Where is the cat? Have you seen the blue mug? For goodness sake, where is your brother?!!?!
PCSing is a super stressful time. Just making sure all of your children and pets arrive in one piece is a lot of work. Add in your actual stuff, and it’s easy to be overwhelmed. Now, on top of all of that, you need to find great schools for your children.
There are not enough hours in the day for all of this!
3 Steps to Finding a Great School Post-PCS
Three steps? Really?
Truly, finding a great school isn’t about spending hours researching or comparing. It is about using your resources wisely to maximize your time.
Step 1: Ultimate School Success Kit
This step is done for you. All you need to do is download The Ultimate School Success Kit. It’s the everything guide to making all things K-12 school so much easier!
Here’s what’s inside:
- 25 easy lunch, snack & breakfast ideas + meal planner
- Emails to send the teacher about homework struggles
- 6 Simple Steps to Homework Success fridge guide
- Grade Check Worksheet for Parents
When you use this guide you’ll:
- Be able to quickly pack your child’s lunch box so you have more time
- Explain your homework struggles to the teacher more quickly and effectively
- Get a handle on homework so that it’s easier and less stressful for you and your child
- Figure out what your child’s grades mean beyond what you see on the report card + track progress over time
Get your Ultimate School Success Kit right now.
Step 2: What Does a Great School Look Like?
What makes a school “great” is super subjective and highly personal.
For some, it’s the location – proximity to the duty station, a cool park, walkability to transit, or property size. Maybe it’s programs unique to the school – bilingual education, IB programming, AP courses, partnerships with area colleges or businesses, ROTC opportunities, athletics, or fine arts programs. “Greatness” also could be purely based on test scores – the percentage of kids who are passing the state or end of course exams annually, graduation rates, or college acceptance rates.
Again, this is the part that is up to you. What is MOST important to your family, right now? I’ll use my family as an example. During our last move with school-aged kids, we wanted:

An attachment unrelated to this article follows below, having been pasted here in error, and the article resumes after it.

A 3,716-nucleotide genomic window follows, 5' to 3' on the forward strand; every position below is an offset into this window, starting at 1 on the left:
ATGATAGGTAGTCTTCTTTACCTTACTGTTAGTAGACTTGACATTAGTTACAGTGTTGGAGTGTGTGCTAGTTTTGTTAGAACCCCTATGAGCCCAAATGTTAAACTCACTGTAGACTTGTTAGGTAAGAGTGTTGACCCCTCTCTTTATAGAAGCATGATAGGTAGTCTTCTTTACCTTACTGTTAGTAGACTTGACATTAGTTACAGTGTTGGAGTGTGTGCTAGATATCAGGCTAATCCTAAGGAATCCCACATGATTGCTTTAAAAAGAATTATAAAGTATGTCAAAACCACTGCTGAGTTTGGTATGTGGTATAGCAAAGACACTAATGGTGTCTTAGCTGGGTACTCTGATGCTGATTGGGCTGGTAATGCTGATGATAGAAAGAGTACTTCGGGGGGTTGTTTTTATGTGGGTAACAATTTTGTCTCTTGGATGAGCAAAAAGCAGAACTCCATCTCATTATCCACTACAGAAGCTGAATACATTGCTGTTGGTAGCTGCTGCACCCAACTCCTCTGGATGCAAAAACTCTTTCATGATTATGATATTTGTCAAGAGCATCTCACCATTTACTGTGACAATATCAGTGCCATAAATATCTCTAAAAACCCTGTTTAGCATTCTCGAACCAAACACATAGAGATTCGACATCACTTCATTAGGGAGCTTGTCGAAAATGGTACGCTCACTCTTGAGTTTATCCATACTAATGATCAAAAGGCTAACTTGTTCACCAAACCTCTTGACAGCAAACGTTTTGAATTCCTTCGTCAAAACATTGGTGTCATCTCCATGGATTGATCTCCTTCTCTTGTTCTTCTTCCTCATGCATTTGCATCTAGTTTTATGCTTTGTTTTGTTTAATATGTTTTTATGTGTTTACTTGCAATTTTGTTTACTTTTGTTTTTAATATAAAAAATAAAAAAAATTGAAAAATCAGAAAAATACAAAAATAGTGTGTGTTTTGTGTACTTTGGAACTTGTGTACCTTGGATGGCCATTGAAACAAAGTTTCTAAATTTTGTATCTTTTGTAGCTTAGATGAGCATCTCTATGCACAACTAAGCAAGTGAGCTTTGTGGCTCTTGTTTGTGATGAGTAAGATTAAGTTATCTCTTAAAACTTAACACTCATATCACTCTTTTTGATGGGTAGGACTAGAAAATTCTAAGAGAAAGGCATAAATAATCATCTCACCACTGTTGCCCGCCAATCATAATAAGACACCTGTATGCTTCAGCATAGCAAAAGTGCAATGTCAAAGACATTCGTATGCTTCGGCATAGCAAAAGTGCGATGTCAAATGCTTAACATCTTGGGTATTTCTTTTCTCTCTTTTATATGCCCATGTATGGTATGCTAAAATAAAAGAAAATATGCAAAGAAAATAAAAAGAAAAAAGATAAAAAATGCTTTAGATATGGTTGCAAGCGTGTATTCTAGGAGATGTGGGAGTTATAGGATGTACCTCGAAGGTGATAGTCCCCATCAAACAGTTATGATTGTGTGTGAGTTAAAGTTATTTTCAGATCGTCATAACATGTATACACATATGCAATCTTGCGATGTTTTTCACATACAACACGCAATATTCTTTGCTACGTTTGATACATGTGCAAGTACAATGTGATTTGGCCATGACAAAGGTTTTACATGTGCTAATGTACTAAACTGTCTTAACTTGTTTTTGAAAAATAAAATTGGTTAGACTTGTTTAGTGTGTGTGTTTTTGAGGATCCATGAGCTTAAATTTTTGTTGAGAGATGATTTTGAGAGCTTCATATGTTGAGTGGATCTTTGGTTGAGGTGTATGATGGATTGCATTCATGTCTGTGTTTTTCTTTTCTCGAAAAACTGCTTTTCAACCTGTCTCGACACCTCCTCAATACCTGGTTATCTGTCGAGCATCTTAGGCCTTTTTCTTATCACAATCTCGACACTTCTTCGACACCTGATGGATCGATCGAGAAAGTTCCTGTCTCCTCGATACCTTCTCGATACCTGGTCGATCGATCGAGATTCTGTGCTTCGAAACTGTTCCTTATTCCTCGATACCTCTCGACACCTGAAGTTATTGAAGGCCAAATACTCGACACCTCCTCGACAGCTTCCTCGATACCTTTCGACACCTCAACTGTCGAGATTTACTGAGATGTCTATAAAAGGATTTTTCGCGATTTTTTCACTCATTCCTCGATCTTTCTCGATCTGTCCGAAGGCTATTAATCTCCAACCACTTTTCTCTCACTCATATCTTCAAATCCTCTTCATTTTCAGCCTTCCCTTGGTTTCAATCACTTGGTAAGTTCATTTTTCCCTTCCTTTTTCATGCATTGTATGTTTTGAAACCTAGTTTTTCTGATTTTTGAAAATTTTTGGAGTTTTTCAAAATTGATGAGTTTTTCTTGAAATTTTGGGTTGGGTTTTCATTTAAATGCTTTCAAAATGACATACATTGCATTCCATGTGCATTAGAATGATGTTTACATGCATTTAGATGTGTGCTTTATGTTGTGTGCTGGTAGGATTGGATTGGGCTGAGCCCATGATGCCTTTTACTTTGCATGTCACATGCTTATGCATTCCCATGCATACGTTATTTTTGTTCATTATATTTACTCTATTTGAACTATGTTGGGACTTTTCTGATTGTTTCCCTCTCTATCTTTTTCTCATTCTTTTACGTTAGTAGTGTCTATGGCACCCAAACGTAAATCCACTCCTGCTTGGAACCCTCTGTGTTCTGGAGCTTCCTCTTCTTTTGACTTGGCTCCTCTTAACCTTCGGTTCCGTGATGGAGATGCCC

- walkable neighborhood with locally owned shops, restaurants
- neighborhood parks
We ended up choosing a K-5 school that offered:
- fully bilingual education
- strong community connections
- active PTA
- lots of clubs
- incredibly diverse student population
This school was also:
- poorly rated
- largest in the district
- not Title I
Lots of people might see the “bad” – that poor rating on the school ranking websites, for one – and dismiss the school entirely. However, it’s important to consider what you don’t see in the ranking descriptions.
For example, lots of schools with lower rankings are diverse, with students speaking many different languages and coming from a multitude of cultural backgrounds. They might also be economically stratified, meaning some students are wealthy, others are solidly middle class, and yet more are at or under the poverty line. There might also be a higher percentage of students with disabilities or who struggle academically.
Those demographic realities can lead to lower test scores, which then decreases the ranking.
However, it doesn’t mean the school is inherently “poor” or not “great.” It does mean that if your ideal house situation is zoned for a school with less than stellar test scores, you should dig a little deeper!
Step 3: What Does Your Child Need?
Start by making a list of what your child needs in school. Include everything that is particular to them:
- gifted and talented
- special education
- music, drama, or art programs
- extracurriculars or clubs
- specific instruction styles (bilingual, IB, AP, dual enrollment, etc.)
Then, as you are considering where to live and looking into what schools are zoned for each house, compare this list of must-haves with what the school offers. You should be able to find this information by checking the school’s website.
If you have a school that checks almost all the boxes, check the community to see if there are local opportunities to supplement those programs. For example: the school doesn’t have a strong soccer team, but the city offers a great competitive club program. That school might still be a great fit for your child since you can supplement. However, if the school lacks core educational components your child needs, like a strong gifted program, it might be better to look elsewhere.
Or, if your child is like mine (typically developing in every way) they might be just fine in almost any school setting. In this case, you could let other factors drive your house and school hunt. You’d likely consider:
- commute distance to work
- neighborhood feel
- community amenities
- intangible factors like walkability, house design, neighborhood design, etc.